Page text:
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MHN Asks: Is There a Need for More Regulation in the SFR Industry?

April 25, 2024

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Two SFR bills that would limit institutional investors' involvement in the sector are raising concerns. Quinn Residences' Richard Ross weighs in.

Following the 2008 housing crisis, many institutional investors entered the single-family rental sector, snatching up homes in foreclosure. Ever since, their involvement in this housing niche has been steadily increasing. According to a Yardi Matrix report, institutional investors own about 3 to 4 percent of all single-family rentals across the U.S. And while multifamily investment was muted during the slowdown of 2023, they remained active.

But recently, Oregon Senator Jeff Merkley and Washington’s 9th congressional district Representative Adam Smith came up with two bills—Stop Predatory Investing Act and the End Hedge Fund Control of American Homes Act—that are tailored to halt institutional investors’ involvement in the SFR sector. If enacted, one of them would require investors to divest their holdings and refrain from buying more houses, while the other would force them to pay $10,000 per unit owned into a fund dedicated to first-time homebuyers, Columnist Lew Sichelman told Multi-Housing News in a viewpoint article.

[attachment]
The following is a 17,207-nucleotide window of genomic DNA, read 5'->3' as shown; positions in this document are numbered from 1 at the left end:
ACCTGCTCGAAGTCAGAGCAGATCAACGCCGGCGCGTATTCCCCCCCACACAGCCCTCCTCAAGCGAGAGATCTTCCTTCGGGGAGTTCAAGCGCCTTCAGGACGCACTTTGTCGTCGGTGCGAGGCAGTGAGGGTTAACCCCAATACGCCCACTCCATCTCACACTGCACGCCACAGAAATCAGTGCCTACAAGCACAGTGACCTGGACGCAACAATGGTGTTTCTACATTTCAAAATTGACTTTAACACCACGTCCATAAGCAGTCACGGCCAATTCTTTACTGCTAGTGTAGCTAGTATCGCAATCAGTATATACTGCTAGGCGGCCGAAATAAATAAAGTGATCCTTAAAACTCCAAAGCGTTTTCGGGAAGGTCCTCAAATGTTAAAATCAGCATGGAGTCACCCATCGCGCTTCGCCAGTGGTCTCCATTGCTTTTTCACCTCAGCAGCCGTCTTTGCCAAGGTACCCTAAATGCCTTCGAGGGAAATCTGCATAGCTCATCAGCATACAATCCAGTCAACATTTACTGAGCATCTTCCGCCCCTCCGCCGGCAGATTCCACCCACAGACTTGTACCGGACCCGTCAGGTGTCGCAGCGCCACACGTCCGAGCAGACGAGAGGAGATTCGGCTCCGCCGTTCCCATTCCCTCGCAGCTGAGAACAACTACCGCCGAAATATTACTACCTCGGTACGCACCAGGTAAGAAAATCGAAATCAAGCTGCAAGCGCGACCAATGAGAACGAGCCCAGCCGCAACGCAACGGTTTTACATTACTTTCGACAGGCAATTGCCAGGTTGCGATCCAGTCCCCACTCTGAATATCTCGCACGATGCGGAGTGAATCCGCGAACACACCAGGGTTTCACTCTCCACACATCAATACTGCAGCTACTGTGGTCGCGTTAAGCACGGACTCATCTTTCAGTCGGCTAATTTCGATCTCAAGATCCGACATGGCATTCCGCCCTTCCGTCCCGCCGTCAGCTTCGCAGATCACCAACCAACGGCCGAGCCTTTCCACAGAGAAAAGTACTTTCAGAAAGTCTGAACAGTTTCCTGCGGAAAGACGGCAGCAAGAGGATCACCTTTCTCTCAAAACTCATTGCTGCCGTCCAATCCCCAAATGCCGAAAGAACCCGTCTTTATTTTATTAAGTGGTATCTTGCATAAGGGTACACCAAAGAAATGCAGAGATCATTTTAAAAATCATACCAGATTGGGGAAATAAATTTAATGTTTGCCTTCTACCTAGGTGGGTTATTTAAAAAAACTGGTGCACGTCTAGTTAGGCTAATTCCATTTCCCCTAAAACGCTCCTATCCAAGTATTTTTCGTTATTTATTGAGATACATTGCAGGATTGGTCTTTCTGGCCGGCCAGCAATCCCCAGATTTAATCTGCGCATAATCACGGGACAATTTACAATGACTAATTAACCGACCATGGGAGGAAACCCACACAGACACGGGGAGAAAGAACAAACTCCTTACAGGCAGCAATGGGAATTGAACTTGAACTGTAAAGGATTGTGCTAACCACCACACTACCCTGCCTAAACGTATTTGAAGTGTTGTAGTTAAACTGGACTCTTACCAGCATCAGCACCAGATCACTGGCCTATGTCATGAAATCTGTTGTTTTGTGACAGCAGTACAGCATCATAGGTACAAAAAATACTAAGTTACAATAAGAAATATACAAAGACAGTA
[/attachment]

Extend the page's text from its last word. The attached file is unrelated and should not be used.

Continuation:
So why have these SFR bills been proposed? How much disruption would they really bring to the industry? To answer these questions and others, we talked with Richard Ross, CEO of Quinn Residences, a company founded in 2020, and developing, acquiring and operating single-family homes, exclusively for rent. Quinn Residences’ portfolio is located primarily in the Southern U.S. and comprises more than 5,200 homes across 39 communities in five states.

How would you describe the SFR sector at the start of the second quarter of 2024?

Ross: In a word, I would describe it as tentative. Investments in the space have been at a standstill for the past 12 to 18 months due to the dramatic increase in interest rates and overall cost of capital, coupled with a need for more transactions and a wide gap in bid versus ask prices of recently completed communities.

What’s your forecast for the SFR sector for the rest of 2024?